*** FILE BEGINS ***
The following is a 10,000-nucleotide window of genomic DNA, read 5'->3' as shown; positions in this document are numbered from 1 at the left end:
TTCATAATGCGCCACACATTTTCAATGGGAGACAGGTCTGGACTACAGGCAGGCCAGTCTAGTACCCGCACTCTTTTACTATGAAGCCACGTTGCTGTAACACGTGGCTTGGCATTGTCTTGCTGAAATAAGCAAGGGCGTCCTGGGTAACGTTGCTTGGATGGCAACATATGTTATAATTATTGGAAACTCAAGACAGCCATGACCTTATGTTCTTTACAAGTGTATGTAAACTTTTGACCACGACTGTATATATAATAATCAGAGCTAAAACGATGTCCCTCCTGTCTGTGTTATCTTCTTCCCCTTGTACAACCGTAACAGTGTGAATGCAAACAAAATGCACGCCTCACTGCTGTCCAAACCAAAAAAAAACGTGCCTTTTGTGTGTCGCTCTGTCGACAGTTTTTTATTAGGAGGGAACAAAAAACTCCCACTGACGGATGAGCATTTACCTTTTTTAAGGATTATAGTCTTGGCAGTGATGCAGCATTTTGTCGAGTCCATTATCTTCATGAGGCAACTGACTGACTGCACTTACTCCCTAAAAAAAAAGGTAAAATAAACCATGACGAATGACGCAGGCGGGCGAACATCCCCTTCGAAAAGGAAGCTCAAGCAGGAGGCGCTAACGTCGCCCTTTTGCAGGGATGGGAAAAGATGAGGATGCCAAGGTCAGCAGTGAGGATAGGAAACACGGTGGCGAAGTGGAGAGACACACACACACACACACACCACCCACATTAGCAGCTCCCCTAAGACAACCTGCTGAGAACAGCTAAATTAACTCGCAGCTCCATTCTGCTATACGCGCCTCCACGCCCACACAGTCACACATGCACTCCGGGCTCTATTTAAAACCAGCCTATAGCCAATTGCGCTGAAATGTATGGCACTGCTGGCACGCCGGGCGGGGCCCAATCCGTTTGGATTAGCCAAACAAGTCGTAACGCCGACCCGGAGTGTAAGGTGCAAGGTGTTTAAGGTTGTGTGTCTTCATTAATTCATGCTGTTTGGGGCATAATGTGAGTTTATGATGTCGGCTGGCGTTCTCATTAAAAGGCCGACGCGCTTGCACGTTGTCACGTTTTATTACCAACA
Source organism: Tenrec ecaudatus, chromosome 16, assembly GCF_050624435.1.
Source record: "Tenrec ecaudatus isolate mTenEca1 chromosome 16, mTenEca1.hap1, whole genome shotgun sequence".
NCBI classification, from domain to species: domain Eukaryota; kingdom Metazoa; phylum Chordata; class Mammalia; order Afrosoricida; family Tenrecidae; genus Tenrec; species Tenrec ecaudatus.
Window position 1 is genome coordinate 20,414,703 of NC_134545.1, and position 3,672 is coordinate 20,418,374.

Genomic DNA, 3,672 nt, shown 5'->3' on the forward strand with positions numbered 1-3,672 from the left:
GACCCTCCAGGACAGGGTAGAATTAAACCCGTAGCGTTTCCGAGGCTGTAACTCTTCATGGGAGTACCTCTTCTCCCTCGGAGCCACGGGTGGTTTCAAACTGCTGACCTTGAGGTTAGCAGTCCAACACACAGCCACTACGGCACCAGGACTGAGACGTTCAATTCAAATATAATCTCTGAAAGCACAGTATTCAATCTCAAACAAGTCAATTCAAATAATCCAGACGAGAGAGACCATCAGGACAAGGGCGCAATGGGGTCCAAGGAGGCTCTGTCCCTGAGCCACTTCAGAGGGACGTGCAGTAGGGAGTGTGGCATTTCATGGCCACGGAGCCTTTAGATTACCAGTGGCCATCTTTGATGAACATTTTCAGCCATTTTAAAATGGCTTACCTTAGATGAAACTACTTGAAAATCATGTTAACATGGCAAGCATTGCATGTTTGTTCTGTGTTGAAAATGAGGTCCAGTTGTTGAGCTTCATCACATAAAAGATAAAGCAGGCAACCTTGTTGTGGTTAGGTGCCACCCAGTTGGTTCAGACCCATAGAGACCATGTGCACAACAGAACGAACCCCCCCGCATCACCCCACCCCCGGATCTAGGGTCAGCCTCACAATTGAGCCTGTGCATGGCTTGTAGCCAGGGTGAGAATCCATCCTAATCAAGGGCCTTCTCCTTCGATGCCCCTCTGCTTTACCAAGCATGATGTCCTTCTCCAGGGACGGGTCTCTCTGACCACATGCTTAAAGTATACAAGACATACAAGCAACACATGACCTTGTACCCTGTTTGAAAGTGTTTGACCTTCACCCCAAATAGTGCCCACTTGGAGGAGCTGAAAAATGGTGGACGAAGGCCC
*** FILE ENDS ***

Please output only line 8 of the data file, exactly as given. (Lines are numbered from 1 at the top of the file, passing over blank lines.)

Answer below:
GACCCTCCAGGACAGGGTAGAATTAAACCCGTAGCGTTTCCGAGGCTGTAACTCTTCATGGGAGTACCTCTTCTCCCTCGGAGCCACGGGTGGTTTCAAACTGCTGACCTTGAGGTTAGCAGTCCAACACACAGCCACTACGGCACCAGGACTGAGACGTTCAATTCAAATATAATCTCTGAAAGCACAGTATTCAATCTCAAACAAGTCAATTCAAATAATCCAGACGAGAGAGACCATCAGGACAAGGGCGCAATGGGGTCCAAGGAGGCTCTGTCCCTGAGCCACTTCAGAGGGACGTGCAGTAGGGAGTGTGGCATTTCATGGCCACGGAGCCTTTAGATTACCAGTGGCCATCTTTGATGAACATTTTCAGCCATTTTAAAATGGCTTACCTTAGATGAAACTACTTGAAAATCATGTTAACATGGCAAGCATTGCATGTTTGTTCTGTGTTGAAAATGAGGTCCAGTTGTTGAGCTTCATCACATAAAAGATAAAGCAGGCAACCTTGTTGTGGTTAGGTGCCACCCAGTTGGTTCAGACCCATAGAGACCATGTGCACAACAGAACGAACCCCCCCGCATCACCCCACCCCCGGATCTAGGGTCAGCCTCACAATTGAGCCTGTGCATGGCTTGTAGCCAGGGTGAGAATCCATCCTAATCAAGGGCCTTCTCCTTCGATGCCCCTCTGCTTTACCAAGCATGATGTCCTTCTCCAGGGACGGGTCTCTCTGACCACATGCTTAAAGTATACAAGACATACAAGCAACACATGACCTTGTACCCTGTTTGAAAGTGTTTGACCTTCACCCCAAATAGTGCCCACTTGGAGGAGCTGAAAAATGGTGGACGAAGGCCC